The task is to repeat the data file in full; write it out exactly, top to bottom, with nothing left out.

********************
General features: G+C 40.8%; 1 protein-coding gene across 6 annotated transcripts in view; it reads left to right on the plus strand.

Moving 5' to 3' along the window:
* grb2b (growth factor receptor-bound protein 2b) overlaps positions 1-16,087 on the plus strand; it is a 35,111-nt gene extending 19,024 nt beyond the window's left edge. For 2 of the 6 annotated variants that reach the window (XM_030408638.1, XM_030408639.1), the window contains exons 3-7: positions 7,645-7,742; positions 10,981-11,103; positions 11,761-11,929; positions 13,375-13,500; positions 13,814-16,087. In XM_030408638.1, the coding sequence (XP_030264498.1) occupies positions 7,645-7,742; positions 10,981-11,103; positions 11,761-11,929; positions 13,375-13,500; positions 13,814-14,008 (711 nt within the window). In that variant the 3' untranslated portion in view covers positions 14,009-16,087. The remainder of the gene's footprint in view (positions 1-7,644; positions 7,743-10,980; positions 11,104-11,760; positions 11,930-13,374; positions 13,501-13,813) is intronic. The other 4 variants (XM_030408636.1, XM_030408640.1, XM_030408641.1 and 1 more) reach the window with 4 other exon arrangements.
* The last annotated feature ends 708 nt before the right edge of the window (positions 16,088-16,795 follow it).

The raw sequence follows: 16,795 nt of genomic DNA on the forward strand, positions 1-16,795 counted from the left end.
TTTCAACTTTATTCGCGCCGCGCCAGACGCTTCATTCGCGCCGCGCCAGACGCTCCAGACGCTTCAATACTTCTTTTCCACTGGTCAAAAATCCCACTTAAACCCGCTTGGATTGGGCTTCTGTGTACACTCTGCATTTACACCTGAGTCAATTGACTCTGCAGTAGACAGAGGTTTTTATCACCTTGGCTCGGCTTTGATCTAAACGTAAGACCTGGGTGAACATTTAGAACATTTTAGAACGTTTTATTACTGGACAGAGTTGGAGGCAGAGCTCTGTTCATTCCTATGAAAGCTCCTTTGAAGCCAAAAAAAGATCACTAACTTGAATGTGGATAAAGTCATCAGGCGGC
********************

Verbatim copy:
General features: G+C 40.8%; 1 protein-coding gene across 6 annotated transcripts in view; it reads left to right on the plus strand.

Moving 5' to 3' along the window:
* grb2b (growth factor receptor-bound protein 2b) overlaps positions 1-16,087 on the plus strand; it is a 35,111-nt gene extending 19,024 nt beyond the window's left edge. For 2 of the 6 annotated variants that reach the window (XM_030408638.1, XM_030408639.1), the window contains exons 3-7: positions 7,645-7,742; positions 10,981-11,103; positions 11,761-11,929; positions 13,375-13,500; positions 13,814-16,087. In XM_030408638.1, the coding sequence (XP_030264498.1) occupies positions 7,645-7,742; positions 10,981-11,103; positions 11,761-11,929; positions 13,375-13,500; positions 13,814-14,008 (711 nt within the window). In that variant the 3' untranslated portion in view covers positions 14,009-16,087. The remainder of the gene's footprint in view (positions 1-7,644; positions 7,743-10,980; positions 11,104-11,760; positions 11,930-13,374; positions 13,501-13,813) is intronic. The other 4 variants (XM_030408636.1, XM_030408640.1, XM_030408641.1 and 1 more) reach the window with 4 other exon arrangements.
* The last annotated feature ends 708 nt before the right edge of the window (positions 16,088-16,795 follow it).

The raw sequence follows: 16,795 nt of genomic DNA on the forward strand, positions 1-16,795 counted from the left end.
TTTCAACTTTATTCGCGCCGCGCCAGACGCTTCATTCGCGCCGCGCCAGACGCTCCAGACGCTTCAATACTTCTTTTCCACTGGTCAAAAATCCCACTTAAACCCGCTTGGATTGGGCTTCTGTGTACACTCTGCATTTACACCTGAGTCAATTGACTCTGCAGTAGACAGAGGTTTTTATCACCTTGGCTCGGCTTTGATCTAAACGTAAGACCTGGGTGAACATTTAGAACATTTTAGAACGTTTTATTACTGGACAGAGTTGGAGGCAGAGCTCTGTTCATTCCTATGAAAGCTCCTTTGAAGCCAAAAAAAGATCACTAACTTGAATGTGGATAAAGTCATCAGGCGGC